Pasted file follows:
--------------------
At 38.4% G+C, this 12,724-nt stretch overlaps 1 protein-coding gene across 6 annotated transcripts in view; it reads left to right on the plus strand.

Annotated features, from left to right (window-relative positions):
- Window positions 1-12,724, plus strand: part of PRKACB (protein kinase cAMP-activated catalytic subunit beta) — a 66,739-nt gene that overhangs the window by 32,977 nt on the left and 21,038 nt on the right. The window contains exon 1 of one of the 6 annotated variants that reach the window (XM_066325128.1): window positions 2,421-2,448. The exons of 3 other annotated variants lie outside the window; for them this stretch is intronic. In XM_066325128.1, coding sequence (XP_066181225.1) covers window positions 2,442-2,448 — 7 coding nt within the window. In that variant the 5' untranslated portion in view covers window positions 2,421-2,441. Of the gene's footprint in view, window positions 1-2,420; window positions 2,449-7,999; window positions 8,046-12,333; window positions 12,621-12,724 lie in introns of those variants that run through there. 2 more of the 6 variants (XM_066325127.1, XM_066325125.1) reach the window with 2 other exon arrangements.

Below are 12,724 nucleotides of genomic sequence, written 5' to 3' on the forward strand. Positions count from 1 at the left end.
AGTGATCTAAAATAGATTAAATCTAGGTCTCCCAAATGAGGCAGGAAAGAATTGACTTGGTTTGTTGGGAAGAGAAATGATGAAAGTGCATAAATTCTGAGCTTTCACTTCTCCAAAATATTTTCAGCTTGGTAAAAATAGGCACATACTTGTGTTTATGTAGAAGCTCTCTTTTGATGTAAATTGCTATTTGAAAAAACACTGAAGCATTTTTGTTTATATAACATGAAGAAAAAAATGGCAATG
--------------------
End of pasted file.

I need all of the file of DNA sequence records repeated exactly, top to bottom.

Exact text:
At 38.4% G+C, this 12,724-nt stretch overlaps 1 protein-coding gene across 6 annotated transcripts in view; it reads left to right on the plus strand.

Annotated features, from left to right (window-relative positions):
- Window positions 1-12,724, plus strand: part of PRKACB (protein kinase cAMP-activated catalytic subunit beta) — a 66,739-nt gene that overhangs the window by 32,977 nt on the left and 21,038 nt on the right. The window contains exon 1 of one of the 6 annotated variants that reach the window (XM_066325128.1): window positions 2,421-2,448. The exons of 3 other annotated variants lie outside the window; for them this stretch is intronic. In XM_066325128.1, coding sequence (XP_066181225.1) covers window positions 2,442-2,448 — 7 coding nt within the window. In that variant the 5' untranslated portion in view covers window positions 2,421-2,441. Of the gene's footprint in view, window positions 1-2,420; window positions 2,449-7,999; window positions 8,046-12,333; window positions 12,621-12,724 lie in introns of those variants that run through there. 2 more of the 6 variants (XM_066325127.1, XM_066325125.1) reach the window with 2 other exon arrangements.

Below are 12,724 nucleotides of genomic sequence, written 5' to 3' on the forward strand. Positions count from 1 at the left end.
AGTGATCTAAAATAGATTAAATCTAGGTCTCCCAAATGAGGCAGGAAAGAATTGACTTGGTTTGTTGGGAAGAGAAATGATGAAAGTGCATAAATTCTGAGCTTTCACTTCTCCAAAATATTTTCAGCTTGGTAAAAATAGGCACATACTTGTGTTTATGTAGAAGCTCTCTTTTGATGTAAATTGCTATTTGAAAAAACACTGAAGCATTTTTGTTTATATAACATGAAGAAAAAAATGGCAATG